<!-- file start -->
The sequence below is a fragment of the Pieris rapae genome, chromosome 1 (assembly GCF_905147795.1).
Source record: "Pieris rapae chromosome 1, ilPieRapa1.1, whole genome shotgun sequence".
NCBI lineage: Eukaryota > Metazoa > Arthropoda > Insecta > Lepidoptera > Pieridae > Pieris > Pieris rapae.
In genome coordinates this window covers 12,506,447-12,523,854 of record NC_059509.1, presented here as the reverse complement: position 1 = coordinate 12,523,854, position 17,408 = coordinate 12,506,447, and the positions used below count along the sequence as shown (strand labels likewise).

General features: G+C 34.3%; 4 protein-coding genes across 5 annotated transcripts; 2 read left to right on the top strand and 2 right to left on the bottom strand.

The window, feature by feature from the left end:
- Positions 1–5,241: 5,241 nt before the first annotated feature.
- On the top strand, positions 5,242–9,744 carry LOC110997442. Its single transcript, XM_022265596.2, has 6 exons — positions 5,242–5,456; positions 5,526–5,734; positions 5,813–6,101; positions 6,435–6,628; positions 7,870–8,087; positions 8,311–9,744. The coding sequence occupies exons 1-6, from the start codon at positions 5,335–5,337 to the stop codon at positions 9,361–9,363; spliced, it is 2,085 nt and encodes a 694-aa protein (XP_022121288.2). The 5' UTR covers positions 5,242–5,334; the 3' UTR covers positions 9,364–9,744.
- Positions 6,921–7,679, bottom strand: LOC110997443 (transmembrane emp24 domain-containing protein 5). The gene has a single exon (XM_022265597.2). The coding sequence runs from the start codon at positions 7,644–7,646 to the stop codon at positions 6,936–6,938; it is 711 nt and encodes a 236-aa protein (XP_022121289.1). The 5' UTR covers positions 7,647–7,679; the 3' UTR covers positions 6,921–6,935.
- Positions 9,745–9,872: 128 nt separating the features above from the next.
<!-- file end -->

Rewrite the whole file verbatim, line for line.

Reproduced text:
The sequence below is a fragment of the Pieris rapae genome, chromosome 1 (assembly GCF_905147795.1).
Source record: "Pieris rapae chromosome 1, ilPieRapa1.1, whole genome shotgun sequence".
NCBI lineage: Eukaryota > Metazoa > Arthropoda > Insecta > Lepidoptera > Pieridae > Pieris > Pieris rapae.
In genome coordinates this window covers 12,506,447-12,523,854 of record NC_059509.1, presented here as the reverse complement: position 1 = coordinate 12,523,854, position 17,408 = coordinate 12,506,447, and the positions used below count along the sequence as shown (strand labels likewise).

General features: G+C 34.3%; 4 protein-coding genes across 5 annotated transcripts; 2 read left to right on the top strand and 2 right to left on the bottom strand.

The window, feature by feature from the left end:
- Positions 1–5,241: 5,241 nt before the first annotated feature.
- On the top strand, positions 5,242–9,744 carry LOC110997442. Its single transcript, XM_022265596.2, has 6 exons — positions 5,242–5,456; positions 5,526–5,734; positions 5,813–6,101; positions 6,435–6,628; positions 7,870–8,087; positions 8,311–9,744. The coding sequence occupies exons 1-6, from the start codon at positions 5,335–5,337 to the stop codon at positions 9,361–9,363; spliced, it is 2,085 nt and encodes a 694-aa protein (XP_022121288.2). The 5' UTR covers positions 5,242–5,334; the 3' UTR covers positions 9,364–9,744.
- Positions 6,921–7,679, bottom strand: LOC110997443 (transmembrane emp24 domain-containing protein 5). The gene has a single exon (XM_022265597.2). The coding sequence runs from the start codon at positions 7,644–7,646 to the stop codon at positions 6,936–6,938; it is 711 nt and encodes a 236-aa protein (XP_022121289.1). The 5' UTR covers positions 7,647–7,679; the 3' UTR covers positions 6,921–6,935.
- Positions 9,745–9,872: 128 nt separating the features above from the next.